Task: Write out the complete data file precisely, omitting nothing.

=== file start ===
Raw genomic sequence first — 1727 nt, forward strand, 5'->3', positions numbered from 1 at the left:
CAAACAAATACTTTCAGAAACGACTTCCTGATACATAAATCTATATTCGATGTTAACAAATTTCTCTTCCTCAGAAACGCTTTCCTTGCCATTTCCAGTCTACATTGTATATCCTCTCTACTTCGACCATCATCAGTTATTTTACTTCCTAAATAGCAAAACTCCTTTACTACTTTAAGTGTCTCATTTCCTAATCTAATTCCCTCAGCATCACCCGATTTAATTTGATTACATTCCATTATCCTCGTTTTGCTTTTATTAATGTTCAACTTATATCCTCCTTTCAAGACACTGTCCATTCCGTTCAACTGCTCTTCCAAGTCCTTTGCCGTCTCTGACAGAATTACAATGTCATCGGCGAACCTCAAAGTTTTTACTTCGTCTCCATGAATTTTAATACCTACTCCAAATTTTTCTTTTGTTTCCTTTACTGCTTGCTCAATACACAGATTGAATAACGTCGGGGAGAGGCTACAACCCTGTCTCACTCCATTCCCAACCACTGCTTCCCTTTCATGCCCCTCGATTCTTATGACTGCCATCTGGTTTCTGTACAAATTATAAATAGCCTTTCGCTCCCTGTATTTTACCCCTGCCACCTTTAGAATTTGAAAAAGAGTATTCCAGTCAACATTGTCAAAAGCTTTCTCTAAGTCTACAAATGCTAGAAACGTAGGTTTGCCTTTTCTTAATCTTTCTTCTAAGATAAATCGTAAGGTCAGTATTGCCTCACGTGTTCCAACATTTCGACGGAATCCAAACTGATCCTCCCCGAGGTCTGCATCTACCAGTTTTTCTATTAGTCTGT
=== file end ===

Raw genomic sequence first — 1727 nt, forward strand, 5'->3', positions numbered from 1 at the left:
CAAACAAATACTTTCAGAAACGACTTCCTGATACATAAATCTATATTCGATGTTAACAAATTTCTCTTCCTCAGAAACGCTTTCCTTGCCATTTCCAGTCTACATTGTATATCCTCTCTACTTCGACCATCATCAGTTATTTTACTTCCTAAATAGCAAAACTCCTTTACTACTTTAAGTGTCTCATTTCCTAATCTAATTCCCTCAGCATCACCCGATTTAATTTGATTACATTCCATTATCCTCGTTTTGCTTTTATTAATGTTCAACTTATATCCTCCTTTCAAGACACTGTCCATTCCGTTCAACTGCTCTTCCAAGTCCTTTGCCGTCTCTGACAGAATTACAATGTCATCGGCGAACCTCAAAGTTTTTACTTCGTCTCCATGAATTTTAATACCTACTCCAAATTTTTCTTTTGTTTCCTTTACTGCTTGCTCAATACACAGATTGAATAACGTCGGGGAGAGGCTACAACCCTGTCTCACTCCATTCCCAACCACTGCTTCCCTTTCATGCCCCTCGATTCTTATGACTGCCATCTGGTTTCTGTACAAATTATAAATAGCCTTTCGCTCCCTGTATTTTACCCCTGCCACCTTTAGAATTTGAAAAAGAGTATTCCAGTCAACATTGTCAAAAGCTTTCTCTAAGTCTACAAATGCTAGAAACGTAGGTTTGCCTTTTCTTAATCTTTCTTCTAAGATAAATCGTAAGGTCAGTATTGCCTCACGTGTTCCAACATTTCGACGGAATCCAAACTGATCCTCCCCGAGGTCTGCATCTACCAGTTTTTCTATTAGTCTGT